A Winning Formula for Grade V Composition (Instruments)



A Formula for Writing the 8-bar Composition

If you are really stuck on the composition question (grade five music theory), you might like to know that there is a kind of “formula” you can use in order to generate a composition. The formula provides you with a functioning melody – you will still need to add in phrasing, dynamics, tempo and other instrument-specific directions, and you might want to make minor tweaks to the rhythm.

This is not a “cheat” – you need to understand about keys, chords, scales and cadences to get this to work. But then, you need to know all that stuff anyway! Here’s how it works:

Part One – Preparation

1) Decide on the key. (Accidentals = minor, but sometimes it’s minor although no accidentals appear. Check the first note and what chord the first notes seem to be part of.)

2) Check how many bars you’ve been given. In most cases, you get exactly 2 bars (including the anacrusis where appropriate). But sometimes you might get one or two beats more, or less. Check, it’s important.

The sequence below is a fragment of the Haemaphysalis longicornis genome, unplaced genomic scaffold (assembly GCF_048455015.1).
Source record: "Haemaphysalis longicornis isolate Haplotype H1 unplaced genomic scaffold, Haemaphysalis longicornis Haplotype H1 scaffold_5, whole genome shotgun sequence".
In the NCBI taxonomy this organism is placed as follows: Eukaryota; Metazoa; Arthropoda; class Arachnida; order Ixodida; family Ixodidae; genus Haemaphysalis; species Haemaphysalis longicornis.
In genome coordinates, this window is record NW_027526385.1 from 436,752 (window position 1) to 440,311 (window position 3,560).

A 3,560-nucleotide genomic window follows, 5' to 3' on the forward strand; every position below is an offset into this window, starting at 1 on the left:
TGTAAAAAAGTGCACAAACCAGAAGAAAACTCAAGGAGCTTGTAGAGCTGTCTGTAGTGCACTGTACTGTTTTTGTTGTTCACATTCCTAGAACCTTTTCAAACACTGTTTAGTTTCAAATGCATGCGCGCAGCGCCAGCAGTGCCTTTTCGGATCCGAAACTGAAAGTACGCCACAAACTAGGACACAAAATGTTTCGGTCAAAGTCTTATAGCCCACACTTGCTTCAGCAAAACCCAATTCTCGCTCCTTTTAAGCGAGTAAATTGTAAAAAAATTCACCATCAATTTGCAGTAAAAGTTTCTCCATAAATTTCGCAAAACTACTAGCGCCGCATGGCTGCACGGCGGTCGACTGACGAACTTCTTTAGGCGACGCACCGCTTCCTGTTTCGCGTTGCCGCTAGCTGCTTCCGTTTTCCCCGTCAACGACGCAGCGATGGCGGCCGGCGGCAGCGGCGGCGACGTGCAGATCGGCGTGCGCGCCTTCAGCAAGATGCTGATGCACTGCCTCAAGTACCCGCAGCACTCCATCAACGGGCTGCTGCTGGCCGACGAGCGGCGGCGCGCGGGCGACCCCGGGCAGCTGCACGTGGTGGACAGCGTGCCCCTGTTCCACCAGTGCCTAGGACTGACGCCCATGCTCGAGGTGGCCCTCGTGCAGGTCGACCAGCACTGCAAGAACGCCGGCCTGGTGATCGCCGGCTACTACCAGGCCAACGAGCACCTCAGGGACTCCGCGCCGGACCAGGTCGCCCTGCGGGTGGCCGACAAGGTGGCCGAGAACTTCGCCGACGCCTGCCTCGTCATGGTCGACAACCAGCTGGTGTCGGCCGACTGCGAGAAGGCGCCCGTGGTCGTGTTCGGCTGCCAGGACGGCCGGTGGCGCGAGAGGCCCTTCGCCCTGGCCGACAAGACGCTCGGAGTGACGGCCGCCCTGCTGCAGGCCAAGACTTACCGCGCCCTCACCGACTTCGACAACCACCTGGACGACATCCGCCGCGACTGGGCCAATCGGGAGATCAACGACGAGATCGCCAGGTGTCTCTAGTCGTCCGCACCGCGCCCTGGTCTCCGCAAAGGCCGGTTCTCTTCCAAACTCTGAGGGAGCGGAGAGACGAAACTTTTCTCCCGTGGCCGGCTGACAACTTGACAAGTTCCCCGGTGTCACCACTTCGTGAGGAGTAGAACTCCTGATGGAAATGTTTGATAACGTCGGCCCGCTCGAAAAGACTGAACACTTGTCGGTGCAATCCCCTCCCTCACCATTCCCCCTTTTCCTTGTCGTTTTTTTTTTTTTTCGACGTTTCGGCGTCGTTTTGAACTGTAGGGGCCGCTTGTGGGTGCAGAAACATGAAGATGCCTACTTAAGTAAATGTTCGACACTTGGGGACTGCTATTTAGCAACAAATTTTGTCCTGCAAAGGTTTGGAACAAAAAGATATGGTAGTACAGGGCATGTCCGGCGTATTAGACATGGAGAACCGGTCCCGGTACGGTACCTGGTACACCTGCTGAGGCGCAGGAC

3) Understand that our composition will consist of two phrases, which are exactly the same length – i.e. 4 bars each.

Part Two – Rules

1) Never write a melodic interval which is augmented or diminished. (There are special rules which apply to these dissonant intervals, so it’s best to just avoid them.) Choose another note – always write a semitone step where you can. For example, don’t write E-Bb (diminished), instead write E-F (semitone).

2) Always end phrase 1 on a long note, which is part of the dominant chord.

3) Always end phrase 2 on a long note which is the tonic of the piece.

4) Try to make the leading note lead upwards to the tonic. In some cases the dominant is ok too.

5) Always sharpen the leading note in a minor key, when the following note is the tonic.

6) In minor keys, use the melodic minor scale. Therefore, the notes will be sharpened on the way up, and flattened on the way down.

7) Always write part of a scale which arrives at the tonic, for the last 4-6 notes of the piece.

Part 3 – Composition

We’ll use an example from the 2006 exam to work through. Here’s the opening:

2006 music theory question

1) You have half of phrase 1 already. We start at the second half of phrase 1 (we’ll call the two halves 1a and 1b). Start 1b one scale note higher than phrase 1a, and continue for 1 bar, always one scale note higher. The rhythm will be the same. [If the melody sounds odd, try putting it down one scale step instead.